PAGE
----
• Ryan Welch

            Thank you

          • Jason Norton

            Bike Room in Saint Petersburg is one of the largest Brooks Dealers in the area. Ace Metric Cycles is clearly ready to help you so you have two great options.

          • Ryan Welch

            Thank you. I’ll look into it.

          • Matt O’Donnell

            Jason, do you know of one in San Francisco?

          • Jason Norton

            Huckleberry Bicycles will have them next week.

          • Matt O’Donnell

            Thanks!

  • FF

    I’m interested to know how much you paid for yours? If I got a free C13 I’d be ok with it, but otherwise I’d stick to my 100g lighter(and more comfortable) Romin Pro.

    And I have a C15 so familiar with how Cambium feels.

    • Matt O’Donnell

      I don’t think anyone is going to give you one for free.

      • FF

        You never know.. My birthday’s coming up rather soon. :)

        Also you missed my point.

    • Ace Metric Cycles

      retail is $220

    • As a website, I get a few products here and there to check out. No strings attached. If I like them, I write about them. This C13 was one of a dozen or so sent out to media.

      I have however purchased every single other Cambium saddles on my other bikes, at retail from my local shops.

      Saddle comfort is dependent upon sit bone width and body shape. So by you saying your Romin Pro is more comfortable, that’s subjective and dependent upon your body. For me, the Romin Pro didn’t feel so great, but the narrowness of the C15 and C13 feel great.

      Also, the C13 is made in Italy by Selle Italia. Your Romin Pro is made in Taiwan. Hence the dollar difference.

      Bottom line: if I hadn’t been sent this one, I would have bought it. Just like my other Cambiums.

      • FF

        Thanks for the excellent reply. Two others seemed to miss my point.

        I like my cambium C15 but it requires a more upright riding position where as the romin has a cut out so it does not bite into my perineum, and of course saddles are a subjective thing. Wideness and length need to be carefully tested to suit every derriere.

        The price difference is not the issue as robin pro isn’t cheap either but for me would be the stigma of a very expensive-but-not-that-racey- race bike saddle. I have many Brooks saddles and I’m not a weight weenie myself but the bulk looks(plus the 100g) of the Cambium compared to my Romin does not make it too appealing for me for a race bike. I appreciate Brooks trying though and with their material choices I’m not sure under 200g saddle is even possible.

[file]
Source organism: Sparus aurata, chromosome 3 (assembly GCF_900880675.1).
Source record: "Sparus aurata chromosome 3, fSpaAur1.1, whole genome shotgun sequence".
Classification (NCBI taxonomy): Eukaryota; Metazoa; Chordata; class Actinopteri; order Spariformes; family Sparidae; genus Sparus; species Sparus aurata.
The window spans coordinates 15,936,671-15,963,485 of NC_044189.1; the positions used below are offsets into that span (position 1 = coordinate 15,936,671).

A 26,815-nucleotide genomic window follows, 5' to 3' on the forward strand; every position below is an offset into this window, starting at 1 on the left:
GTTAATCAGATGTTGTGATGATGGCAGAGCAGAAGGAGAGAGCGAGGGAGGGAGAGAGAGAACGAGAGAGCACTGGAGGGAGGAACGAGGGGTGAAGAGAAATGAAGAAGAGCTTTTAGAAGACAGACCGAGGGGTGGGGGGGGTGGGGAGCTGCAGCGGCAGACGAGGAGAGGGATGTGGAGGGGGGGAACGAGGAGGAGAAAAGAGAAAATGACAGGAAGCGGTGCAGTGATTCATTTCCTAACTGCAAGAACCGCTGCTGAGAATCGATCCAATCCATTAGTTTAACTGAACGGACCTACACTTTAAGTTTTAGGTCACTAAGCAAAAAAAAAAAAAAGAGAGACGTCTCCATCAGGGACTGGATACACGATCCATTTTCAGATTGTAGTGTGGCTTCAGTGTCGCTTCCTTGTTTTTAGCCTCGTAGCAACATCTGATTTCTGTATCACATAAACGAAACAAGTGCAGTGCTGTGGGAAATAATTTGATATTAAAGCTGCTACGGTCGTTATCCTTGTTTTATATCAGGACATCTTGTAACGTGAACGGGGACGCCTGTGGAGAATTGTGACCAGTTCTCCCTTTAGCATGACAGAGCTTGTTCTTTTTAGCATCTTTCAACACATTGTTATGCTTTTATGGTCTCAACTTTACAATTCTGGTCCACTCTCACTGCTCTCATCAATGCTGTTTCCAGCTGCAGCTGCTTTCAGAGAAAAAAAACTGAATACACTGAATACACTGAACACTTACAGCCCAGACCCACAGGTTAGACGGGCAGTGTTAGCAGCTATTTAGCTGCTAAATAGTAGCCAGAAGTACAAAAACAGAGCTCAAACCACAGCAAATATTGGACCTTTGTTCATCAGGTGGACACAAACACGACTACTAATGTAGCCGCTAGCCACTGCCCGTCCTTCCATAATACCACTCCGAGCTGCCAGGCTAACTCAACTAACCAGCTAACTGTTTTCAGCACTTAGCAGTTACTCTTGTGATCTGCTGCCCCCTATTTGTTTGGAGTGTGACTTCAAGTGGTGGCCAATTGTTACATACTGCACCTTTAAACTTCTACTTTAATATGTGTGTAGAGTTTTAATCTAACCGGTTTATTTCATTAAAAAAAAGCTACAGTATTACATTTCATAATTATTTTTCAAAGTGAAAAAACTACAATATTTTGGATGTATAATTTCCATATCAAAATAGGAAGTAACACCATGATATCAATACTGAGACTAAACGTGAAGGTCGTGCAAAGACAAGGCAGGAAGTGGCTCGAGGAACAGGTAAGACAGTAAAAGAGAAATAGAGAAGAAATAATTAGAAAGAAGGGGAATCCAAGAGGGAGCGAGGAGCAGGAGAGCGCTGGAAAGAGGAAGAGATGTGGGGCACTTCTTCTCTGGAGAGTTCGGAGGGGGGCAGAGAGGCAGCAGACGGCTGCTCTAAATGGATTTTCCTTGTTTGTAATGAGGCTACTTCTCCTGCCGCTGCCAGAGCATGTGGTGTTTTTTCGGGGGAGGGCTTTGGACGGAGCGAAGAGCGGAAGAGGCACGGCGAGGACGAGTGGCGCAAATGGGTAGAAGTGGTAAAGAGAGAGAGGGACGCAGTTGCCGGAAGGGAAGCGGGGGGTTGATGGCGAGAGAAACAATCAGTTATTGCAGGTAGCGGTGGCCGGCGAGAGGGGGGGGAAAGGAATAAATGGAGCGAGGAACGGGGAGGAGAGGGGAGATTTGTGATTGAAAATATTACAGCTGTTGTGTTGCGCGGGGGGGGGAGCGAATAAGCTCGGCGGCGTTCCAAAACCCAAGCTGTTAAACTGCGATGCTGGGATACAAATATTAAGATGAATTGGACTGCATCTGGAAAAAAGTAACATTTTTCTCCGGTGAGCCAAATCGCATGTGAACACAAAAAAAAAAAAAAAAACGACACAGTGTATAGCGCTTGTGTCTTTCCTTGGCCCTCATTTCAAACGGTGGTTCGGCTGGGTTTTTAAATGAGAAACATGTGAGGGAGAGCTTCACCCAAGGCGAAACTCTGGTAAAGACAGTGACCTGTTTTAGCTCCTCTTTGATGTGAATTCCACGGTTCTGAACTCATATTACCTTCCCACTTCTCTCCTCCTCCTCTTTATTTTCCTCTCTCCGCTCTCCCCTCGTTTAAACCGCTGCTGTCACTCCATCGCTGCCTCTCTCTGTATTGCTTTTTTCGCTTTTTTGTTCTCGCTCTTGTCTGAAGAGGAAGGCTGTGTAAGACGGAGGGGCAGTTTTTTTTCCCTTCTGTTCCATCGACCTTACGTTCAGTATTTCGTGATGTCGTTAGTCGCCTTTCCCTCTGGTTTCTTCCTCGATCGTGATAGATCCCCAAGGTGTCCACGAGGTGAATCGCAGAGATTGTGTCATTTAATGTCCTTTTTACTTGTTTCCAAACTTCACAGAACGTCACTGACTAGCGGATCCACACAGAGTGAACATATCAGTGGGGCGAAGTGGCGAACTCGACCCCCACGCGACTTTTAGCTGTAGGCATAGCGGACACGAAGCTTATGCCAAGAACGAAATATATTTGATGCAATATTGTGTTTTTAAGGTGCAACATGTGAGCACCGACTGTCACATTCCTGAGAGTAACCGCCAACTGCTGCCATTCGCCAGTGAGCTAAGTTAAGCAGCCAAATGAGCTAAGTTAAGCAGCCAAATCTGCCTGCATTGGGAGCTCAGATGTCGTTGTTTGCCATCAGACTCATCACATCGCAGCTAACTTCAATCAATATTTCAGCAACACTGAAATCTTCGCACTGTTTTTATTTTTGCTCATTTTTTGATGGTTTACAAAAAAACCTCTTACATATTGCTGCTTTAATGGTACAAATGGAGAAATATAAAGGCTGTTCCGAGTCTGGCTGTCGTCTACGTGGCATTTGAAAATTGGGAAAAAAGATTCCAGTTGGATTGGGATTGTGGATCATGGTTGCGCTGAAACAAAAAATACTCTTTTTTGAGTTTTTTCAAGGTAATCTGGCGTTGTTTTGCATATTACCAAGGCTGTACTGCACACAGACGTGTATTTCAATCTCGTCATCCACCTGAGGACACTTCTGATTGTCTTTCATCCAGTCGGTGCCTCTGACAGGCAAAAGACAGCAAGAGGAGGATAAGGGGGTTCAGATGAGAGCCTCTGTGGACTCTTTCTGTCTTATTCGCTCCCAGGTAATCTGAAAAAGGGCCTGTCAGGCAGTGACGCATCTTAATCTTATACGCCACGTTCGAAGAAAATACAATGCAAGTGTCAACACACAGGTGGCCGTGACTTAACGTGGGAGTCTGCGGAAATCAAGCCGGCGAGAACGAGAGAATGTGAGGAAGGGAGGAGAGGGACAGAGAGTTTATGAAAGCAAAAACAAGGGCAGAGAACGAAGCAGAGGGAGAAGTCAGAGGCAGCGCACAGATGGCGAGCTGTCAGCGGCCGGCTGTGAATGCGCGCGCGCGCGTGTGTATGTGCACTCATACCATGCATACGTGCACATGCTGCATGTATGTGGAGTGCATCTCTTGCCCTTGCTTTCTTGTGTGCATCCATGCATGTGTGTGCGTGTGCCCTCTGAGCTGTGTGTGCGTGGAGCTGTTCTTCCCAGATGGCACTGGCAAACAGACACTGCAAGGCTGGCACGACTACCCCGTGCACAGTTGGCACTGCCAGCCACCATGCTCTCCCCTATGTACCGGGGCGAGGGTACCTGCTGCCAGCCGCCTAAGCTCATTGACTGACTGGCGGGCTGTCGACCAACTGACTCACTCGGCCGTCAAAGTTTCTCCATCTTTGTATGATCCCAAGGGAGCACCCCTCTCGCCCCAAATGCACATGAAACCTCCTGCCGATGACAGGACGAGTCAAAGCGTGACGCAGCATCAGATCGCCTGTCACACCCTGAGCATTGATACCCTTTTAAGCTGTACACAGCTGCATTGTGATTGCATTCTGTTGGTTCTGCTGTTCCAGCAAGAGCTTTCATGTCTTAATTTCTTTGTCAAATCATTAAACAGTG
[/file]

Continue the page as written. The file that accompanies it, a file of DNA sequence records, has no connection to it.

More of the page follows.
In the future, with all your reviews, I’d appreciate if you’d declare whether the product was given to you as a freebie or whether you actually paid for it. I know this might feel as it doesn’t matter but openness and coming out with the fact that you were given the product to review for free makes a difference. Many other bloggers and review sites in cycling are doing it so I think you should too.

        • That’s a pretty officious response to a reasonable reply from John, I can see why he didn’t bother to enter into further conversation.

          It’s great that you like your Romin Pro, you’d probably also enjoy their new Power saddle. The point is that the Specialized range is asian made and the Brooks is, well, not – it’s always going to be a more expensive proposition. Saying you don’t care about the cost completely negates other readers’ views of expense – you are not the only person reading these forums.

          As to the 100g, well, all I can say is: are you serious? Sure, if EVERY component on your bike was an additional 100g then there may well be an issue, but a component that’s called on to literally bear the brunt of every ride? No, something stronger that can stand up to the constant use is definitely worth such a realistically minuscule weight penalty.

          Every day I see customers make choices based on weight or aesthetics in isolation, and ever day I have the same conversations about weight – people who could easily stand to shed 5, 10 or more kilos agonising over 100g, it’s utterly ridiculous. From a trade perspective, I’ve never, not once had a customer regret their purchase of an item that is high-quality and a reasonable weight – I regularly speak with customers who have regreted their purchase of a super-lightweight part. I may sound like I’m bashing Specialized saddles (for example), but I’m not – for what they are, they offer a good range that will fit the vast majority of people, and they’ll last a year or two. That’s the reality. A Brooks saddle on the other hand, well, they last for orders of magnitude longer.